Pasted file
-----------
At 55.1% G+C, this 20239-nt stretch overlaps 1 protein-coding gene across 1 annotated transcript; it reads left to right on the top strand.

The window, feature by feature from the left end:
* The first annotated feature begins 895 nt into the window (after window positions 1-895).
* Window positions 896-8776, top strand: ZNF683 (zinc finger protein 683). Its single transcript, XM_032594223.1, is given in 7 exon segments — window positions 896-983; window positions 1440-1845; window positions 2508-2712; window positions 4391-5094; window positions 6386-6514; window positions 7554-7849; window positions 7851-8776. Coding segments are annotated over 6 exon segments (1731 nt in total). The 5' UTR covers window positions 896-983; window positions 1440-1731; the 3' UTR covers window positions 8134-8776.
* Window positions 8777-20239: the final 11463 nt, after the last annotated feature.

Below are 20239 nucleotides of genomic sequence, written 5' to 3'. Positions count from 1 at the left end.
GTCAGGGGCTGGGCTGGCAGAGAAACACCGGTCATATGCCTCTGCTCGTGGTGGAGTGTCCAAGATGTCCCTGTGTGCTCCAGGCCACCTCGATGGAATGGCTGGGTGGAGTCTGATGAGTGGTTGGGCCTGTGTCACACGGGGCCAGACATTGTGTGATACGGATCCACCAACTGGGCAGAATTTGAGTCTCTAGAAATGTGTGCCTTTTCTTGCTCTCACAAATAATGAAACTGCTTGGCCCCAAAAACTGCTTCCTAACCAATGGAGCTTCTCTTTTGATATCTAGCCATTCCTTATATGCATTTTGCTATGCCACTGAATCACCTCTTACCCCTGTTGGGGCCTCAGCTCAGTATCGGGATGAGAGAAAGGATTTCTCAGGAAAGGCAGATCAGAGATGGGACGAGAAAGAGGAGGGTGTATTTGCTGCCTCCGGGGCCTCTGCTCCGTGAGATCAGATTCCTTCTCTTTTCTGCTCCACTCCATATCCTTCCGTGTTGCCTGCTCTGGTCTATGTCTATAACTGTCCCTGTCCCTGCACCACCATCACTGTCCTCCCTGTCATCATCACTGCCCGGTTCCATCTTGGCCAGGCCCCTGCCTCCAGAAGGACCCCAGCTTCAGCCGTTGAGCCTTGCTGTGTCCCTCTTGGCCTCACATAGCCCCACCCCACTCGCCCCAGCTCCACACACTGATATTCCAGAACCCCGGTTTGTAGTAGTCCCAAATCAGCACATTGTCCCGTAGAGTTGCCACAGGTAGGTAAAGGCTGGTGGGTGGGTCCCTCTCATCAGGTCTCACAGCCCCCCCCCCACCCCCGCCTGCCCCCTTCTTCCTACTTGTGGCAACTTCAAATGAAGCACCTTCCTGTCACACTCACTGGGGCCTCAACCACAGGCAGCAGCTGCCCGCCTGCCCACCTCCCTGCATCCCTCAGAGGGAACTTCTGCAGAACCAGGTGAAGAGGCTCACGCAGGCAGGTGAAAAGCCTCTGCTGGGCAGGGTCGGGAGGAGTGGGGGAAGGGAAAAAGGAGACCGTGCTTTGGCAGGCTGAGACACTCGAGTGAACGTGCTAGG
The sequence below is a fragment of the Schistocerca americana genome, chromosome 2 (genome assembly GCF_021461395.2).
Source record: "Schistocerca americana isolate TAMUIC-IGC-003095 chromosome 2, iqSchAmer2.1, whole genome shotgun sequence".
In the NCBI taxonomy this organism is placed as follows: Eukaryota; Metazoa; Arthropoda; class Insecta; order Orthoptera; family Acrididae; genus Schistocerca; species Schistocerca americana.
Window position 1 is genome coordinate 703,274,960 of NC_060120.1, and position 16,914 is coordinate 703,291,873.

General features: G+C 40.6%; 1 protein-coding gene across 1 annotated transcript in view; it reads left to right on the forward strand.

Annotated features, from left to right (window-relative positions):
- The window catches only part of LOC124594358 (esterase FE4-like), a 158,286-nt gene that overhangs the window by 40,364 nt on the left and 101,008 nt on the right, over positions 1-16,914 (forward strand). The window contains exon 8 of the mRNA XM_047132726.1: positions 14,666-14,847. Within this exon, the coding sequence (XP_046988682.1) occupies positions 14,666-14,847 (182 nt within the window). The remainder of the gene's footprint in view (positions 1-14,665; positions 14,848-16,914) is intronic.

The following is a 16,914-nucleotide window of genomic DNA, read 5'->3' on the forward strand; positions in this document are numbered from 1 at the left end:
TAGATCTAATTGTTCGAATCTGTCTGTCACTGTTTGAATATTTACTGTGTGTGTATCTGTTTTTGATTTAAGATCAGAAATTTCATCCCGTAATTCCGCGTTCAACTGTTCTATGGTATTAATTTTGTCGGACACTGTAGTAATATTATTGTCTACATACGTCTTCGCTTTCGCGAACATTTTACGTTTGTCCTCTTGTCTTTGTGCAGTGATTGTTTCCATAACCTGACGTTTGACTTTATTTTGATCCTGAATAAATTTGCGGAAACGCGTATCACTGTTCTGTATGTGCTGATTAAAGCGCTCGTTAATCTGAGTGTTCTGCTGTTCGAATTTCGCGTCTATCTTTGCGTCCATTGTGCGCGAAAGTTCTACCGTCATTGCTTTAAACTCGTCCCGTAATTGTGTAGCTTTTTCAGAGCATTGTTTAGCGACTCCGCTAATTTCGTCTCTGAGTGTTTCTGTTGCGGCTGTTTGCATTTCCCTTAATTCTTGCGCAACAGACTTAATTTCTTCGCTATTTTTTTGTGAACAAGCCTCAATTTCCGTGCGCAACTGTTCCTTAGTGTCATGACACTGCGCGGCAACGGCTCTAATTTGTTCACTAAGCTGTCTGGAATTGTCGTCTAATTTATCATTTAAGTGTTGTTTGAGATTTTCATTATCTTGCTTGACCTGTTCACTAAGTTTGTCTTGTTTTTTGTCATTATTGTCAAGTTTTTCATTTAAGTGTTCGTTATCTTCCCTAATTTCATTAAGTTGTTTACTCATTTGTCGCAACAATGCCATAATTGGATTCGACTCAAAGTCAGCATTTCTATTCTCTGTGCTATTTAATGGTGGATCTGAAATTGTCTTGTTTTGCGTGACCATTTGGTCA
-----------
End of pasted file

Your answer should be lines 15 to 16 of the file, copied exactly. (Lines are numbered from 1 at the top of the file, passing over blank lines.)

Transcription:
The following is a 16,914-nucleotide window of genomic DNA, read 5'->3' on the forward strand; positions in this document are numbered from 1 at the left end:
TAGATCTAATTGTTCGAATCTGTCTGTCACTGTTTGAATATTTACTGTGTGTGTATCTGTTTTTGATTTAAGATCAGAAATTTCATCCCGTAATTCCGCGTTCAACTGTTCTATGGTATTAATTTTGTCGGACACTGTAGTAATATTATTGTCTACATACGTCTTCGCTTTCGCGAACATTTTACGTTTGTCCTCTTGTCTTTGTGCAGTGATTGTTTCCATAACCTGACGTTTGACTTTATTTTGATCCTGAATAAATTTGCGGAAACGCGTATCACTGTTCTGTATGTGCTGATTAAAGCGCTCGTTAATCTGAGTGTTCTGCTGTTCGAATTTCGCGTCTATCTTTGCGTCCATTGTGCGCGAAAGTTCTACCGTCATTGCTTTAAACTCGTCCCGTAATTGTGTAGCTTTTTCAGAGCATTGTTTAGCGACTCCGCTAATTTCGTCTCTGAGTGTTTCTGTTGCGGCTGTTTGCATTTCCCTTAATTCTTGCGCAACAGACTTAATTTCTTCGCTATTTTTTTGTGAACAAGCCTCAATTTCCGTGCGCAACTGTTCCTTAGTGTCATGACACTGCGCGGCAACGGCTCTAATTTGTTCACTAAGCTGTCTGGAATTGTCGTCTAATTTATCATTTAAGTGTTGTTTGAGATTTTCATTATCTTGCTTGACCTGTTCACTAAGTTTGTCTTGTTTTTTGTCATTATTGTCAAGTTTTTCATTTAAGTGTTCGTTATCTTCCCTAATTTCATTAAGTTGTTTACTCATTTGTCGCAACAATGCCATAATTGGATTCGACTCAAAGTCAGCATTTCTATTCTCTGTGCTATTTAATGGTGGATCTGAAATTGTCTTGTTTTGCGTGACCATTTGGTCA